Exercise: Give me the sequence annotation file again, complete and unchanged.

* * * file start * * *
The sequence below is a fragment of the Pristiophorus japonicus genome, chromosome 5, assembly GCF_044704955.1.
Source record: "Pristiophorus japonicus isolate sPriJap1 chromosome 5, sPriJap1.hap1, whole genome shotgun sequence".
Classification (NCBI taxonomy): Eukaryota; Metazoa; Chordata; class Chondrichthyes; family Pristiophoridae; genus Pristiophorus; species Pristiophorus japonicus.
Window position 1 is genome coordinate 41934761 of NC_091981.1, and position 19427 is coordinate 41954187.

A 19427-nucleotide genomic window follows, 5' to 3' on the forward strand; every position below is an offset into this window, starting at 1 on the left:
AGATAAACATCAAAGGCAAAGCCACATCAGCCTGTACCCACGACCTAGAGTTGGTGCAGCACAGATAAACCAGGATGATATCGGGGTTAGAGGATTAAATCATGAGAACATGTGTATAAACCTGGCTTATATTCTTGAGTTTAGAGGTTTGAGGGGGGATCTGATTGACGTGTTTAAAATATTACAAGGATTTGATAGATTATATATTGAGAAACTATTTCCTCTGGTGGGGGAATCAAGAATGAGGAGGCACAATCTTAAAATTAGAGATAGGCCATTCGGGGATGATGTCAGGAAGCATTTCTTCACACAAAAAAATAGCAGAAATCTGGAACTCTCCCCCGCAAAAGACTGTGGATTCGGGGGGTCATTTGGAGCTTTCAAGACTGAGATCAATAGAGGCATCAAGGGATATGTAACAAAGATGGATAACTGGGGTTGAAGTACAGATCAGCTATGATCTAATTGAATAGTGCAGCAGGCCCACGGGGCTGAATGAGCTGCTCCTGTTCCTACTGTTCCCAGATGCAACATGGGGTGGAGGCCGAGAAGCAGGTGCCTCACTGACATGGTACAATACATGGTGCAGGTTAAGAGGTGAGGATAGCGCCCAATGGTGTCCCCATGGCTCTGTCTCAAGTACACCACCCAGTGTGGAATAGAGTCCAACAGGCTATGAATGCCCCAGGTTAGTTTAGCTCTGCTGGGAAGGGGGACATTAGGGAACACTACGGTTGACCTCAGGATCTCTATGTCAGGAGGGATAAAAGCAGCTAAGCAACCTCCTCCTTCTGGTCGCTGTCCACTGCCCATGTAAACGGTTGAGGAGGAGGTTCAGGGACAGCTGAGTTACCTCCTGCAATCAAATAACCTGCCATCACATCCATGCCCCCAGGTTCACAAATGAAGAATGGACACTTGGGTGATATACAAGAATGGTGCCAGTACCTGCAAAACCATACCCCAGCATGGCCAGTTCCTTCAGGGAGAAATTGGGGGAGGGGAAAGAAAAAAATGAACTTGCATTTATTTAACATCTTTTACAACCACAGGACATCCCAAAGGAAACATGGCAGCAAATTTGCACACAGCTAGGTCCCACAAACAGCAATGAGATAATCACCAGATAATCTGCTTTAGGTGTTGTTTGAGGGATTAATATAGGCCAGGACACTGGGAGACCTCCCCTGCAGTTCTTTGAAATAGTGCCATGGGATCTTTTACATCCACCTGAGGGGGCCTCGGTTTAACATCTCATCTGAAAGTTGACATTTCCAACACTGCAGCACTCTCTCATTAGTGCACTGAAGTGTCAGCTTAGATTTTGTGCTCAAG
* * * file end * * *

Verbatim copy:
The sequence below is a fragment of the Pristiophorus japonicus genome, chromosome 5, assembly GCF_044704955.1.
Source record: "Pristiophorus japonicus isolate sPriJap1 chromosome 5, sPriJap1.hap1, whole genome shotgun sequence".
Classification (NCBI taxonomy): Eukaryota; Metazoa; Chordata; class Chondrichthyes; family Pristiophoridae; genus Pristiophorus; species Pristiophorus japonicus.
Window position 1 is genome coordinate 41934761 of NC_091981.1, and position 19427 is coordinate 41954187.

A 19427-nucleotide genomic window follows, 5' to 3' on the forward strand; every position below is an offset into this window, starting at 1 on the left:
AGATAAACATCAAAGGCAAAGCCACATCAGCCTGTACCCACGACCTAGAGTTGGTGCAGCACAGATAAACCAGGATGATATCGGGGTTAGAGGATTAAATCATGAGAACATGTGTATAAACCTGGCTTATATTCTTGAGTTTAGAGGTTTGAGGGGGGATCTGATTGACGTGTTTAAAATATTACAAGGATTTGATAGATTATATATTGAGAAACTATTTCCTCTGGTGGGGGAATCAAGAATGAGGAGGCACAATCTTAAAATTAGAGATAGGCCATTCGGGGATGATGTCAGGAAGCATTTCTTCACACAAAAAAATAGCAGAAATCTGGAACTCTCCCCCGCAAAAGACTGTGGATTCGGGGGGTCATTTGGAGCTTTCAAGACTGAGATCAATAGAGGCATCAAGGGATATGTAACAAAGATGGATAACTGGGGTTGAAGTACAGATCAGCTATGATCTAATTGAATAGTGCAGCAGGCCCACGGGGCTGAATGAGCTGCTCCTGTTCCTACTGTTCCCAGATGCAACATGGGGTGGAGGCCGAGAAGCAGGTGCCTCACTGACATGGTACAATACATGGTGCAGGTTAAGAGGTGAGGATAGCGCCCAATGGTGTCCCCATGGCTCTGTCTCAAGTACACCACCCAGTGTGGAATAGAGTCCAACAGGCTATGAATGCCCCAGGTTAGTTTAGCTCTGCTGGGAAGGGGGACATTAGGGAACACTACGGTTGACCTCAGGATCTCTATGTCAGGAGGGATAAAAGCAGCTAAGCAACCTCCTCCTTCTGGTCGCTGTCCACTGCCCATGTAAACGGTTGAGGAGGAGGTTCAGGGACAGCTGAGTTACCTCCTGCAATCAAATAACCTGCCATCACATCCATGCCCCCAGGTTCACAAATGAAGAATGGACACTTGGGTGATATACAAGAATGGTGCCAGTACCTGCAAAACCATACCCCAGCATGGCCAGTTCCTTCAGGGAGAAATTGGGGGAGGGGAAAGAAAAAAATGAACTTGCATTTATTTAACATCTTTTACAACCACAGGACATCCCAAAGGAAACATGGCAGCAAATTTGCACACAGCTAGGTCCCACAAACAGCAATGAGATAATCACCAGATAATCTGCTTTAGGTGTTGTTTGAGGGATTAATATAGGCCAGGACACTGGGAGACCTCCCCTGCAGTTCTTTGAAATAGTGCCATGGGATCTTTTACATCCACCTGAGGGGGCCTCGGTTTAACATCTCATCTGAAAGTTGACATTTCCAACACTGCAGCACTCTCTCATTAGTGCACTGAAGTGTCAGCTTAGATTTTGTGCTCAAG